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by Peter Moskos

June 30, 2015

Homicides down in Baltimore (but still up)

You know how all them criminal justice "experts" say it's inevitable that homicides go up in the summer? Well for at least the second year in a row, homicides in Baltimore are down, June compared to May.

After the riot, homicides more than doubled.

Pre-April 27, 2015: 0.58 homicides a day.

April 28 - May 31, 2015: 1.44 homicides a day.

June 1 - 29, 2015: 1.0 homicide a day.

Before the riots, homicides were up in Baltimore about 30 percent compared to 2014.

Post-riot, Balto homicides are up about 75 percent compared to the same time last year. Shootings even more so.

42 people were killed this year in May, but no, "regression to the mean" is not inevitable when it comes to people killing each other. Not included a body or two dropped tonight, the good news, I suppose, is we're down to just 1 murder each and every day.

Of the 144 people killed so far this year in Baltimore: 131 are male, 127 are black, 122 were shot. 104 victims, 72 percent of the total, win the trifecta by being all three.


Adam said...

I'd be curious to hear your assessment of this Baltimore Sun op-ed -- Is the Ferguson Effect a Myth? -- written by a couple criminologists.

"[R]ecent highly publicized events in Ferguson, New York City and Baltimore may pose a 'legitimacy challenge' to the criminal justice system, creating a legitimacy deficit that increases legal cynicism and encourages individuals to take the law into their own hands. This — rather than the Ferguson Effect — may account for the rising death rates in cities throughout the U.S."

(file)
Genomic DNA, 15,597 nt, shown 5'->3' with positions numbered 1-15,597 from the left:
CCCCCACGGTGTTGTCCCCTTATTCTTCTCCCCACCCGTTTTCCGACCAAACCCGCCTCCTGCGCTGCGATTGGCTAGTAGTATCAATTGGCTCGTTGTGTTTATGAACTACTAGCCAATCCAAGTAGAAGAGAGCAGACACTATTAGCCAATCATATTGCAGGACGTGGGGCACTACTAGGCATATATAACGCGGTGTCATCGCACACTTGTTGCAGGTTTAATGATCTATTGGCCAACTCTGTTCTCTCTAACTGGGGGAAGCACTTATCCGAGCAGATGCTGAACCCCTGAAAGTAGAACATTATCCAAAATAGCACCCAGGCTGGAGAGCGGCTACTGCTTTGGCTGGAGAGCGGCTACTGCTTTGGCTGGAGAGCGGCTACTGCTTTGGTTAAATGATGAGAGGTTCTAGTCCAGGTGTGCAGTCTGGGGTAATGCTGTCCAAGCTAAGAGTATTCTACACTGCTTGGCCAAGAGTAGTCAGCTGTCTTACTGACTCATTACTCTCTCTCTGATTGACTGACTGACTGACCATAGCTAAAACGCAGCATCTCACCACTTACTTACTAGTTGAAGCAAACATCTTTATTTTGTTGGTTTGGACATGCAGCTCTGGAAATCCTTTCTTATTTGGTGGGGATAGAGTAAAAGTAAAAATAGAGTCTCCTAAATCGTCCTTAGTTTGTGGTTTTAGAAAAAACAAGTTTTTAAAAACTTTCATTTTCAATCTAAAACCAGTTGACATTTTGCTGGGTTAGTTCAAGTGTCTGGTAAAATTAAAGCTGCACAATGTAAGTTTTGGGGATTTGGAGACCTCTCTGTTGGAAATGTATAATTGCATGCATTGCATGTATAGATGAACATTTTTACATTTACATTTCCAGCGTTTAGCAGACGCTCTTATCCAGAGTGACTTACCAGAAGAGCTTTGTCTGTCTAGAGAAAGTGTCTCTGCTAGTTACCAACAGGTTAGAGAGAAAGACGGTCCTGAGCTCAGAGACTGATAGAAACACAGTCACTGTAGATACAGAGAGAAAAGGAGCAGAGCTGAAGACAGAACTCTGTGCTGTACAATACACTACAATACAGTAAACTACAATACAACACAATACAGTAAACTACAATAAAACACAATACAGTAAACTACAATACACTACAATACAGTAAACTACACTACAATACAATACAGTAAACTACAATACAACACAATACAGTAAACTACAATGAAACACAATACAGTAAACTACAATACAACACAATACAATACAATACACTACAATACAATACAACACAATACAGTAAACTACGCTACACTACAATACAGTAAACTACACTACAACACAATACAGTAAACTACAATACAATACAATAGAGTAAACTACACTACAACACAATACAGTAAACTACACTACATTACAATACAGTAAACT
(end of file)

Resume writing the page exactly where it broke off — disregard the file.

Moskos said...

Ideological claptrap comes to mind. I mean it's a nice theory, if you frame to frame the debate in a theoretical way. But it comes from a mindset that A) refuses to blame the criminal, B) has little if any connection to life on the streets, and C) sees police as the problem. This is abstract pie-in-sky it's-society's-fault analysis. It's liberal academics grasping for straws to explain something that goes against their worldview.

More academically, I can accept a crisis of legitimacy. But I see it more as an effect than a cause. There is problem of legitimacy in the criminal justice system. People get away with murder. Too many people are in prison. The system simply doesn't work. But the idea that this magically came to being on April 27th in Baltimore is absurd. It's even more absurd if one considers that criminal charges were placed against six police officers soon after that. What could more "legitimizing" than that? Should the officers be convicted, which I doubt, will the murder rate magically go down because of greater perceived legitimacy in the criminal justice system? Don't bet on it.

Was there any increase in the perceived legitimacy of the system in the 1990s when crime went down? No. The facts don't meet the theory.

Sure, if the system worked, if it were more legitimate, if guilty people were caught and fairly punished, fewer people would take the law into their own hands. Absolutely. But how do we go about increasing legitimacy in the system? Do we have to wait until all racism and racists are eliminated? That ain't gonna happen. So now what?

And the system will never be legitimate for those engaged in criminal operations who can't use the law. This isn't new. If we want more legitimacy, end the war on drugs. But in the meantime, if we want to reduce violence we need to focus on those who commit violent criminal acts.

Also, one could just as easily blame #BlackLivesMatter for any crisis of legitimacy, inasmuch as people promote a narrative of a evil police and broken criminal justice system. How is this any different than a Ferguson Effect?

Adam said...

Thanks. Describing the perception-of-legitimacy crisis as an effect rather than a cause is a nice way of putting it.